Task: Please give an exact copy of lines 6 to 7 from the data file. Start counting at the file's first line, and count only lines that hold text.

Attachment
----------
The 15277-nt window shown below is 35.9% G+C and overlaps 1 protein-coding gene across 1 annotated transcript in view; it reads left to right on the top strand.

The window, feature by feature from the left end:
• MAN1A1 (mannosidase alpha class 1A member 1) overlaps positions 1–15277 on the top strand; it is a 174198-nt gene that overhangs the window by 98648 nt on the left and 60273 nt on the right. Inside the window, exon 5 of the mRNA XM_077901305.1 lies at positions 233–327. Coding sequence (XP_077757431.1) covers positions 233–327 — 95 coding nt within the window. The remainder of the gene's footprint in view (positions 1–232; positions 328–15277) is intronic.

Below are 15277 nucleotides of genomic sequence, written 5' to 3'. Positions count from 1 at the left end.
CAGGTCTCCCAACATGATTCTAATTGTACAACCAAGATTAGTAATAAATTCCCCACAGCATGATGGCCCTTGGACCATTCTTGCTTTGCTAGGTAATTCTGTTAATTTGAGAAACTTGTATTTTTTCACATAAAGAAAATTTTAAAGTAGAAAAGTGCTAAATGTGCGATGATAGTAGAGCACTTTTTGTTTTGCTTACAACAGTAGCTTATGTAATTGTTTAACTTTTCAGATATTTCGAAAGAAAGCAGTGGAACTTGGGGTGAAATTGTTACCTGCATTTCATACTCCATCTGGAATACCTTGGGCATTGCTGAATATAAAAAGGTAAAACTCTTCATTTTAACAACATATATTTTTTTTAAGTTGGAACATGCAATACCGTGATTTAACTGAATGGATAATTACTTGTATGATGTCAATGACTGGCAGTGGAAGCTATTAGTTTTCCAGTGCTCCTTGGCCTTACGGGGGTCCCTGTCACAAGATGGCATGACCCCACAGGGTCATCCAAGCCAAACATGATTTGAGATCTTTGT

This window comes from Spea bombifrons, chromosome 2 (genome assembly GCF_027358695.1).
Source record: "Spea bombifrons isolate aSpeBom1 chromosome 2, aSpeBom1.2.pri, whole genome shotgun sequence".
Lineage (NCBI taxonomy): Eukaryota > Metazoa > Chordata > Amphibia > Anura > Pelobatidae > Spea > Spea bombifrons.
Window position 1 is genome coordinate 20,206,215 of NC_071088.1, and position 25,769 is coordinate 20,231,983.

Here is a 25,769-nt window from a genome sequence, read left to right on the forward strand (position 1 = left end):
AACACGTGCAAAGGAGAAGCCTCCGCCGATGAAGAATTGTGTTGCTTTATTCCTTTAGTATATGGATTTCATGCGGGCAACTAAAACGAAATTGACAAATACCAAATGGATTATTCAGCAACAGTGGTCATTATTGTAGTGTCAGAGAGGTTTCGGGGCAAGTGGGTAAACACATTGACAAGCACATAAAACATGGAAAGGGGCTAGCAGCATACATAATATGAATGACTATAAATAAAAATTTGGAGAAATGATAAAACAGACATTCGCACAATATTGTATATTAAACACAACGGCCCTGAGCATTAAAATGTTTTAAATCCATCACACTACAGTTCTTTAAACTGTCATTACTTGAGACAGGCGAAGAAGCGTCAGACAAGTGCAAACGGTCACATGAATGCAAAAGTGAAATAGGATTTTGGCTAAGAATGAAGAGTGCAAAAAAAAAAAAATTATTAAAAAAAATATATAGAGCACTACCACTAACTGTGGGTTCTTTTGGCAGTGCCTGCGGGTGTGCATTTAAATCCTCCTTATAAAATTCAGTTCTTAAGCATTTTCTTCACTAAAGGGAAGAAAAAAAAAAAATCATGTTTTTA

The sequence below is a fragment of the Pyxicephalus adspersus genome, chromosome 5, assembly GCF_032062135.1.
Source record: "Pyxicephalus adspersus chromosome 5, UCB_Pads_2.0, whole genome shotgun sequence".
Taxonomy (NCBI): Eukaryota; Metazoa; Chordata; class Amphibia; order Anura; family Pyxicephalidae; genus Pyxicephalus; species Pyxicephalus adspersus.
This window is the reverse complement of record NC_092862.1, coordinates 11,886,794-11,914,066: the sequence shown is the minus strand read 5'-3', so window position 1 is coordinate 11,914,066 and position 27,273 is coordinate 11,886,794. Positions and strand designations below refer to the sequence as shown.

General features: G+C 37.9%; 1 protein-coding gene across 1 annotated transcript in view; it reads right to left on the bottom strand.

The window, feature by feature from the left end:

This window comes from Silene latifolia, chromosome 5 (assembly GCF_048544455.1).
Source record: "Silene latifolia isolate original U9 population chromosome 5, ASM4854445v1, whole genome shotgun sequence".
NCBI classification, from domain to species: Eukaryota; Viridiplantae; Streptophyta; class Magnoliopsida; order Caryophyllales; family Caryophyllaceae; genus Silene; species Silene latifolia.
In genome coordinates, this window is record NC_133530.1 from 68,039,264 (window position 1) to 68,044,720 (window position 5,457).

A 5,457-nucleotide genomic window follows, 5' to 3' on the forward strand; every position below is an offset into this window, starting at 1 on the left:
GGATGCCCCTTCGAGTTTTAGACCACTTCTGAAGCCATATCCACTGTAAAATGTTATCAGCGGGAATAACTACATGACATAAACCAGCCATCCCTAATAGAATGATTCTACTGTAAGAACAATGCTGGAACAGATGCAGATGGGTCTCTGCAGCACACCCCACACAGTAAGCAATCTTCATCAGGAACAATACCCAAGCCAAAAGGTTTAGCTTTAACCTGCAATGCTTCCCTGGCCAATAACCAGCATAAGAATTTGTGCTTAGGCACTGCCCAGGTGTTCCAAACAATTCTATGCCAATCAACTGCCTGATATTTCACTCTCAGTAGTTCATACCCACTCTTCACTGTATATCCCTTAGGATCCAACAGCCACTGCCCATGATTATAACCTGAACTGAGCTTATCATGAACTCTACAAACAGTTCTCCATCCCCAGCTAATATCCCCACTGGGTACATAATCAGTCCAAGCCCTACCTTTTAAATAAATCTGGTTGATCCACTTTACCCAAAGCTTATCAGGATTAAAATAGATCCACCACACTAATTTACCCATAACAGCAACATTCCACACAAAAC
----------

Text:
This window comes from Spea bombifrons, chromosome 2 (genome assembly GCF_027358695.1).
Source record: "Spea bombifrons isolate aSpeBom1 chromosome 2, aSpeBom1.2.pri, whole genome shotgun sequence".